The trend started with The Settlers of Catan. The 1995 game has grown in popularity because of its cooperative play that gives each player a chance to redeem themselves until the last die is rolled. The game is played as a team, rather like D&D is played as a cooperative party or band of adventurers. No players are eliminated during the game.

And while multi-player online games allow players to meet and compete in a virtual space, they’re very poor venues for showing off one’s spinach dip recipe. As the video-gaming generation gets older and grows out of clubbing, as well as gains family members that must be included, they find face-to-face connections with friends and family more appealing. Tabletop gaming fills that need.

Board Game Packaging and RPGs

Tabletop gaming has also increased in popularity because of the surge of role-playing games in board game format. Packaged role-playing board games have everything a party needs to get started. Players don’t have to acquire a library of guide books or boxes of dice. The board, rules, pieces, and die are included with the package. This packaging technique has increased the popularity of tabletop gaming, and made it more accessible than ever.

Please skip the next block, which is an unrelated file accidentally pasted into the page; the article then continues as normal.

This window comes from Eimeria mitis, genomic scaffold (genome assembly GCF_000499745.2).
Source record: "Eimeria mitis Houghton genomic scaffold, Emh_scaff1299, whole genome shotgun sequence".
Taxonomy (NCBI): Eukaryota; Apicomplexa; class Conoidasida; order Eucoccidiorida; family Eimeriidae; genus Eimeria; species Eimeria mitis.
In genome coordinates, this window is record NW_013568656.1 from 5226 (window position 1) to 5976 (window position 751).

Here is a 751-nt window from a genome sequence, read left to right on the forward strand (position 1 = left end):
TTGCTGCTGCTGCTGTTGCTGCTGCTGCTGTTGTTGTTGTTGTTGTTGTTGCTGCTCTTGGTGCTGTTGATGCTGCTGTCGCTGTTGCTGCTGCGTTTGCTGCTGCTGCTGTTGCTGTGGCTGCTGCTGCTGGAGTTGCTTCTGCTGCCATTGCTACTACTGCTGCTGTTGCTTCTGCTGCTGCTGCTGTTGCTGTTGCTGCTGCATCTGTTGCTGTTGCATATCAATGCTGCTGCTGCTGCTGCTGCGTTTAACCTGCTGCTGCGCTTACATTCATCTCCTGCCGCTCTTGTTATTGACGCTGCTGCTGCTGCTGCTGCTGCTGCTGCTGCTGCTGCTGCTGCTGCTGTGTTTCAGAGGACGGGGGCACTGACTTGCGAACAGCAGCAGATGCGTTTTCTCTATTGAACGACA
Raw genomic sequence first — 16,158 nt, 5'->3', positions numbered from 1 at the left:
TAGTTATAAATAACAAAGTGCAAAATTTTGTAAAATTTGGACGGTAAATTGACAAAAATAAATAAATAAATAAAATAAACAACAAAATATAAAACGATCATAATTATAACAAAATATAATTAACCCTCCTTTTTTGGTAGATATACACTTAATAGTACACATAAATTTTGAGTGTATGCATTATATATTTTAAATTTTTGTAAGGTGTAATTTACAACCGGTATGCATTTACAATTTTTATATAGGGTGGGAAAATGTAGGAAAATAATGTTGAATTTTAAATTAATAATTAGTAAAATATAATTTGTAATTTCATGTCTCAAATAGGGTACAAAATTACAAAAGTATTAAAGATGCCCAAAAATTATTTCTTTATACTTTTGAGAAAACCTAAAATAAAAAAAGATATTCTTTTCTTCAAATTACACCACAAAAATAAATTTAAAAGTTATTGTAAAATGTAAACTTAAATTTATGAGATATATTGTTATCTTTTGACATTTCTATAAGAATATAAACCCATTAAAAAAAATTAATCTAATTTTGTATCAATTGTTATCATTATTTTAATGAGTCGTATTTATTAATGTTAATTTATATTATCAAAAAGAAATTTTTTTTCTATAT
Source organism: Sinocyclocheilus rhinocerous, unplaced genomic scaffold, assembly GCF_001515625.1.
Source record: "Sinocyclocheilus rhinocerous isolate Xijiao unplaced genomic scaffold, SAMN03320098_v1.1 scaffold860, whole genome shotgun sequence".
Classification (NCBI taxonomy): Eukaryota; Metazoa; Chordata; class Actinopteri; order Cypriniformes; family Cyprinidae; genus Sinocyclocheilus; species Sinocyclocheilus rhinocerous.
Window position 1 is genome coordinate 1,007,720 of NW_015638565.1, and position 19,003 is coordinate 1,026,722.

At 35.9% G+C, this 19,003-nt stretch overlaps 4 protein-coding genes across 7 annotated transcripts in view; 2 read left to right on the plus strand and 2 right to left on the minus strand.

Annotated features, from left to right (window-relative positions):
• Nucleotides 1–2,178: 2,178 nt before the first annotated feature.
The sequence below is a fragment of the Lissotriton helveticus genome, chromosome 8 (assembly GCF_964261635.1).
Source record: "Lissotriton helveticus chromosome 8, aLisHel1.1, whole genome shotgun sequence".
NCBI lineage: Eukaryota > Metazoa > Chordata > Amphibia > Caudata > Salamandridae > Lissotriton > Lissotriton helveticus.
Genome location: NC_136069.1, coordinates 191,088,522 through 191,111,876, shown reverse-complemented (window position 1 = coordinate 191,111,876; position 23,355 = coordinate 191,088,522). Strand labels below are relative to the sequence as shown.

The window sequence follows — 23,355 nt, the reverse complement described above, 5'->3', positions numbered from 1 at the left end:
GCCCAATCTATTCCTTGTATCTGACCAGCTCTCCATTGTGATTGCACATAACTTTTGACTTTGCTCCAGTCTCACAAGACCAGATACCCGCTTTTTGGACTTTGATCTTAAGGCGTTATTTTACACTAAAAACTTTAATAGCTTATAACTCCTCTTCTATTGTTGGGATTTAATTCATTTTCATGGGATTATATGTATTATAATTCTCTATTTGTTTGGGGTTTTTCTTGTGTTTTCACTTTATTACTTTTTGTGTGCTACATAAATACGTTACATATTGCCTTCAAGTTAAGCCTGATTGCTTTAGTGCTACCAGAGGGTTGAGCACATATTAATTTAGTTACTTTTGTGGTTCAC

Online Resources for Tabletop Gaming

So, you want to dive into tabletop gaming and don’t know where to start. Perhaps you want to get some friends together and are looking for reviews and resources on the best games for newbies. Or perhaps you’re already a tabletop devotee and want to keep up with the latest expansions.

Ironically enough, it’s online culture that has done the best job of inspiring the newly re-found popularity of tabletop gaming. Here are some of the best online resources to tap:

Geek & Sundry: Wil Wheaton’s Tabletop

The Geek & Sundry website hosts actor and geekdom ambassador Wil Wheaton and a roundup of celebrity guests to play board games.

Tabletop Gaming

The Tabletop Gaming website, hosted by Warner Group Publications, is the go-to for tabletop gaming news in the United Kingdom. They provide news and reviews for board games, “miniatures” (role-play with miniatures), and “historical” strategy games.

Tabletop Gaming News